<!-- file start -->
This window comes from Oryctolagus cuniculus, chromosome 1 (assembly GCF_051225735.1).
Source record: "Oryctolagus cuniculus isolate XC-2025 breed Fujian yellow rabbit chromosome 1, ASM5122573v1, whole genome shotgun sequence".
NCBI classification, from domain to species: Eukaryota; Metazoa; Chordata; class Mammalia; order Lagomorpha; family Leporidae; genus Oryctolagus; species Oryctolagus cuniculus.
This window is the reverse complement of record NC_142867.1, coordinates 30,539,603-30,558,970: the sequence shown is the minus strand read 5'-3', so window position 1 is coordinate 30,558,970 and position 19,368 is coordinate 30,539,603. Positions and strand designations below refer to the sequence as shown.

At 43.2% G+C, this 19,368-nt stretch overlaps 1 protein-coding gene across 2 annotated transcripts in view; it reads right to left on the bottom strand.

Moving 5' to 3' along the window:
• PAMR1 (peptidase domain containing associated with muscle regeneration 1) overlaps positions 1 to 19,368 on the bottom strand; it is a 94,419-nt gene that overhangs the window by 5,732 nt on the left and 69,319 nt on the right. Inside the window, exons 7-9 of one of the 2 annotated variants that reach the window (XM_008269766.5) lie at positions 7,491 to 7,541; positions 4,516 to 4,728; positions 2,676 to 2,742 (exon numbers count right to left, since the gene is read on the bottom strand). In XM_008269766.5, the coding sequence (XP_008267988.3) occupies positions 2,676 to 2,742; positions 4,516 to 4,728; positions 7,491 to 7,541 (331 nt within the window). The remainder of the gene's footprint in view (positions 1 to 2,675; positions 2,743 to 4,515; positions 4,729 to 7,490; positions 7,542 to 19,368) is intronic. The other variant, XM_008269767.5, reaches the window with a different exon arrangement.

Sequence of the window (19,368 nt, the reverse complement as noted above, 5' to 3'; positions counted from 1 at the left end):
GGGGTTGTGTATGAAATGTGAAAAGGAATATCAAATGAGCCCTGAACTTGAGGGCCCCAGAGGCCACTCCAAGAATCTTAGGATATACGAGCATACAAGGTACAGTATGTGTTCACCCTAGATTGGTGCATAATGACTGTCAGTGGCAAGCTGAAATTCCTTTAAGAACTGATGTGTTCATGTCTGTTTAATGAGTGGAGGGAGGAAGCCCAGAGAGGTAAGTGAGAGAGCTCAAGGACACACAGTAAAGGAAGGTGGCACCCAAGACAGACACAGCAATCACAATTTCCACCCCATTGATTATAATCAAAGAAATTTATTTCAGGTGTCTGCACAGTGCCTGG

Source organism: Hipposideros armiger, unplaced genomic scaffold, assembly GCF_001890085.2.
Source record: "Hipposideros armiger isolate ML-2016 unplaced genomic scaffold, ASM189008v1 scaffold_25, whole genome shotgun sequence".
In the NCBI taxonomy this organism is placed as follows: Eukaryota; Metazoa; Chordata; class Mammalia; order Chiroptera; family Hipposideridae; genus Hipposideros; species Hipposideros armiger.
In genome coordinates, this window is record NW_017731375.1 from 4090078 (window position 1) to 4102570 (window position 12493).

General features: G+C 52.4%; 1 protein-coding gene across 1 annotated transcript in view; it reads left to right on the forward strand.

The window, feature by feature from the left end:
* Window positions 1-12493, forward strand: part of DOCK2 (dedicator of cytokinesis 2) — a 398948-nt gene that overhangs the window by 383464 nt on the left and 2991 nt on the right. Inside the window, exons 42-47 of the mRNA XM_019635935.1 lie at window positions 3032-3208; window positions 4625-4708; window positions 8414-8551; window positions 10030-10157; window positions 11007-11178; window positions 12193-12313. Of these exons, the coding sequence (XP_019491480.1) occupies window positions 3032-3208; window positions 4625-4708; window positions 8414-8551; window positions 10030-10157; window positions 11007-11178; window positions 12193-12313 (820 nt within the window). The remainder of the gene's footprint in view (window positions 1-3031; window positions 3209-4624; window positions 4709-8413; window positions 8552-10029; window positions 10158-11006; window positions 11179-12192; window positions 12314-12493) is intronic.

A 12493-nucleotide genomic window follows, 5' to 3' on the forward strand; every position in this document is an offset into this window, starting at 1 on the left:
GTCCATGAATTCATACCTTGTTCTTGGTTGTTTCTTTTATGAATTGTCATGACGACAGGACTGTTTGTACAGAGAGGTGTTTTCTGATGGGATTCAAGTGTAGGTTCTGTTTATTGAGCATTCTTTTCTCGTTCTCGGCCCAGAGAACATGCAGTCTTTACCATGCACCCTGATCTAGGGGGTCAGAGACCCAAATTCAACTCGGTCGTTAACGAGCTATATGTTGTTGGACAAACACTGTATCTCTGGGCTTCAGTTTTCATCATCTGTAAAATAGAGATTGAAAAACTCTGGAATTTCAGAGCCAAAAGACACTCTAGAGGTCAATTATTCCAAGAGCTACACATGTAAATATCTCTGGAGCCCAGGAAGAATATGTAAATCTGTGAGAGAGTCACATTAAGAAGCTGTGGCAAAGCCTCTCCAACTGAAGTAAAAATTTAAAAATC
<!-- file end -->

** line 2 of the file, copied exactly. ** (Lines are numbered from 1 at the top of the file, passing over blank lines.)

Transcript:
Source record: "Oryctolagus cuniculus isolate XC-2025 breed Fujian yellow rabbit chromosome 1, ASM5122573v1, whole genome shotgun sequence".